Let's now look at the basis of hematoxylin and eosin staining.
Having already stained a slide after preparing it
using the technology I briefly went through in the first part of this lecture,
let's look at staining.
Hematoxylin and eosin is the most commonly used stain or dye in histology.
An example of it is on the right-hand side image.
It's a common slide that I've used in a previous lecture.
Hematoxylin is a basic dye.
It has a net positive charge on its colored portion,
whereas eosin is an acid dye or an acidic dye.
It has a net negative charge on its colored portion, and just briefly on the right-hand side,
when you use hematoxylin and eosin, it stains different components different colors.
Without going to the details yet, hematoxylin produces that bluish stain you see
associated with those components in the tissue we'll go through in a moment
whereas eosin stains the tissue components a pinky-red color,
and that's what you'll commonly see in most of your slides in your class slide box.
Let's just try to understand what we mean by the term basophilia.
Basic dyes like hematoxylin are going to react
with the anionic components of cells and tissues,
that is, those carrying a net negative charge.
So, when we look at anionic components of cells and tissues,
when they react with a basic dye, those components are said to exhibit basophilia,
and basophilia or the degree of basophilia
actually reacts or depends on the pH used during the staining process.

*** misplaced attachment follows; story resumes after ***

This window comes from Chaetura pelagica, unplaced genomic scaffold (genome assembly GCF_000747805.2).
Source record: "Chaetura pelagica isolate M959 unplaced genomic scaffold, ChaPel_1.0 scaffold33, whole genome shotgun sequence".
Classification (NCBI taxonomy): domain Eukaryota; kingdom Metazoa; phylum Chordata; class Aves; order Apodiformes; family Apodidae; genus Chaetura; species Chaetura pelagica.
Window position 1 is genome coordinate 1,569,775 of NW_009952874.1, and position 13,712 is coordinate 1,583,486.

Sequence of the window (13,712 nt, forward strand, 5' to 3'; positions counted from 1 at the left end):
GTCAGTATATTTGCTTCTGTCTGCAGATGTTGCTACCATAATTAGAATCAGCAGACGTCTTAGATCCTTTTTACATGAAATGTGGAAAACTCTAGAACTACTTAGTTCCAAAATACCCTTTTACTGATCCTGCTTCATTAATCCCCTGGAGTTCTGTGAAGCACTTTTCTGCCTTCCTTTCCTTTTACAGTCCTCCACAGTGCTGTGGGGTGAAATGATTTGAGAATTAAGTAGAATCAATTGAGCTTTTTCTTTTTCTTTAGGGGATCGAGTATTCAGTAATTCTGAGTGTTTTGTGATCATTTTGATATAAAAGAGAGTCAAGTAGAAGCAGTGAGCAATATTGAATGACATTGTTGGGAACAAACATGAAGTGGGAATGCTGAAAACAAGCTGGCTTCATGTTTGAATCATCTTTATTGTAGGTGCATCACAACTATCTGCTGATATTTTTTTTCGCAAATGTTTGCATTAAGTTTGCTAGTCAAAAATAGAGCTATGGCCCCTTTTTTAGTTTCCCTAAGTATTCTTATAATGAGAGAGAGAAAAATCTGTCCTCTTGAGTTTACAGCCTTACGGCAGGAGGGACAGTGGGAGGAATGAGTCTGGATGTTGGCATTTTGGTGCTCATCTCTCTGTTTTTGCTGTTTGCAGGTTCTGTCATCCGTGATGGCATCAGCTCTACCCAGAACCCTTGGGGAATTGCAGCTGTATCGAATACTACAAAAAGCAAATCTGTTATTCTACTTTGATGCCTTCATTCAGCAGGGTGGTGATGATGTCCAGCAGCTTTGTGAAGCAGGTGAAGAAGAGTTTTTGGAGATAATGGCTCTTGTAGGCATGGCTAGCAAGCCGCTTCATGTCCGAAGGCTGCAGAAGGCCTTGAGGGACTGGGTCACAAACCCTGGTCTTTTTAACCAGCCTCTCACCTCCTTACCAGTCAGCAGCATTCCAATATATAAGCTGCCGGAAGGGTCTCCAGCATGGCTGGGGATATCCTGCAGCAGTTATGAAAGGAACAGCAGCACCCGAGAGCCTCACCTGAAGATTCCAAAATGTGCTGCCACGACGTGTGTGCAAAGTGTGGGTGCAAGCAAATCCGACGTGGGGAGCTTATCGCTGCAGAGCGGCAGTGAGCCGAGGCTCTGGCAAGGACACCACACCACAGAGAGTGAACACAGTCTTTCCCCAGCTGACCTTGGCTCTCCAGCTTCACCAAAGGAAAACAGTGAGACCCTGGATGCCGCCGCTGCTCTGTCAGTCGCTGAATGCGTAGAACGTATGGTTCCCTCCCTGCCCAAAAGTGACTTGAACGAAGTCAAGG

Some of the anionic components of cells or tissues that react with the basic dye
are the carboxyl groups of proteins, phosphate groups of nucleic acids,
and sulfate groups of glycosaminoglycans.
And I certainly don't want to go into the chemistry of all these components in this lecture.
It's just to give you the basis for what
the staining technique used actually targets in the tissue components.
If you use a pH of about 10,
all those anionic components are going to take up the basic dye.
If you restrict the pH to between 5 and 7,
in other words, it's slightly acidic to neutral,
then you're going to only stain those components of the tissue or the cells.
And if you restrict the pH to less than 4,
then you're going to only take up the stain
of the sulfate groups of the glycosaminoglycans.
Acid dyes on the other hand, let's just define what we mean by acidophilia.
Acid dyes like eosin react with the cationic components of cells and tissues
especially ionized amino groups of proteins.
So acidophilia, when we look at the cationic components
of cells and tissues that react with an acid dye such as eosin,
then those components are said to exhibit acidophilia.
In the case of reacting with eosin,
we sometimes refer to them as being eosinophilic as well as being acidophilic.